I watched the movie "Selma" today, hoping the film would be inspirational, and it was.  I remind myself, spring will come, even long after I am gone.  More babies will be born, and they will grow up and re-inject hope, hope for humanity with them.  Maybe, we can make this place better for future humans by instilling in the ones on this planet that no one is a less human than the other.  We are all part of a group, we are all humans.  And as humans, we need to learn to love and accept each other, foibles and all.  That is our goal.  When others work to eliminate war, or poverty, or famine, their goal is the same simple one, to respect and cherish one another. Being an American, or any other nationality is an artificial classification.  Even being born into a religion is artificial, based on how ones parents were raised, or where in the world you were born.  We are not all men, or women, or Christians, or Muslims, or Jews, or Hindus, or Buddhists, or Asians, or Americans, or Russians, or engineers, or Caucasians, or Africans, blah, blah, blah.  But we are all human and we all live on this planet.  Maybe, just maybe, being a human will be enough to feel connected to other humans, simply for being a fellow human. Maybe the act of simply being human will foster compassion and acceptance.

Isn't that the goal for which we all strive.  We want love, acceptance, and meaning in life.  We want others to love and acknowledge our humanness.  We want to nourish and enrich other humans, because, by nature, humans are compassionate and caring creatures.  It's just that on the way we get diverted.  Okay, I can give this little quest of mine another day, or two, 4,000.  I hope.

Sunday, January 4, 2015

Do Trial Lawyers Make Good Negotiators?

Trial lawyers are different from most people. They live their lives embroiled in a battle, ethically bound to fight, non-violently in most cases, for their clients. Yet, the tactical and oratorical skills that make lawyers fine trial lawyers, may differ from those of a master negotiator. But, trial lawyers serve a dual function.

In today's day and age, there are fewer lawyers who battle in a courtroom all the way from jury selection through verdict than there has ever been. Civil cases can cost a lot of money and require skill and strategy from a lawyer and monumental grit from parties to a lawsuit. Jury trials take emotional and physical tolls on the parties and on their lawyers. As time for trial approaches, the parties and lawyers lose the little objectivity they can possibly have.  As trial looms large, any normal trial lawyer thinks, dreams and imagines only preparation, strategy, and arguments. The lawyer acts as playwright, actor and director of his or her client's case/story/play, except the other side has a competing play and the outcome is determined by strangers legally compelled to judge the play. The necessary talents of a trial lawyer differ from those of a negotiator. Yet, more often than not, the trial lawyer is called upon either during the preparation of the case, or, even more unnervingly, during the second act of the play itself.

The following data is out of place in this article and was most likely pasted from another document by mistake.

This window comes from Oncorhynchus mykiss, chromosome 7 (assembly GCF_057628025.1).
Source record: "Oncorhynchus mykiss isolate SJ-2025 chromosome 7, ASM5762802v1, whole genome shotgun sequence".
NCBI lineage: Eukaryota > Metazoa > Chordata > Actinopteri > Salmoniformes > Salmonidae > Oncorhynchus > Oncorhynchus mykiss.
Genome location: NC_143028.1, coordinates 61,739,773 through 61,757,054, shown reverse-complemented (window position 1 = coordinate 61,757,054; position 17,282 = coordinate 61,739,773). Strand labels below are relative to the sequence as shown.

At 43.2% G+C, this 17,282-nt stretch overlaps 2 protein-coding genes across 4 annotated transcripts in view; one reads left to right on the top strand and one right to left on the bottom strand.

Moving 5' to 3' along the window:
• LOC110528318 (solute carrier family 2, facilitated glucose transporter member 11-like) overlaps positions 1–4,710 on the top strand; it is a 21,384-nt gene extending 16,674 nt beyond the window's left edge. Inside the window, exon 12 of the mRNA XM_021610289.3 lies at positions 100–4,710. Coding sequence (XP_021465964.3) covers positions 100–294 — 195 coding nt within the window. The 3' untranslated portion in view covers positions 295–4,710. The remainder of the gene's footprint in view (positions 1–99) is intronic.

Negotiations and jury trials require entirely different skill sets. Perhaps that is why there is a distinction between barristers and solicitors in Great Britain. It is unnerving to switch gears from trial to settlement.  Can you imagine a runner being removed from competition to negotiate with another runner who will place first or second. In battles of war, which has some similarities to a trial, it would be ludicrous to expect a commander to leave the battlefield to negotiate with the opposing commander before the battle is concluded.

Later this week I am attending mediator training. I see much benefit of mediation in most cases. It's better for countries to enter into treaties than to engage in war. Yet, there are some times when war is inevitable, and occasionally necessary. Hitler could not be stopped by skilled negotiators. I believe negotiators should be students of the human condition, schooled in conflict resolution, by means more peaceful than trial. Of course, jury trials are far less significant than a real war. Lives are not lost in trial and the outcome usually affects a very few people. But, to the individual litigants, a trial can be of the utmost importance. Lives are altered through civil trials.  Some lawyers say there are no winners in trial. That's balderdash. But, there are sometimes that the parties are better served by avoiding conflict. We need more peaceful conflict resolution in this world. But are the warriors the best choice for peace-makers?  I don't know. I guess it depends on the person. I will see if I think I have the empathetic qualities of a peace-maker. I hope that the emotional toll of being in charge of mediating a case is considerably less than that of trying a case.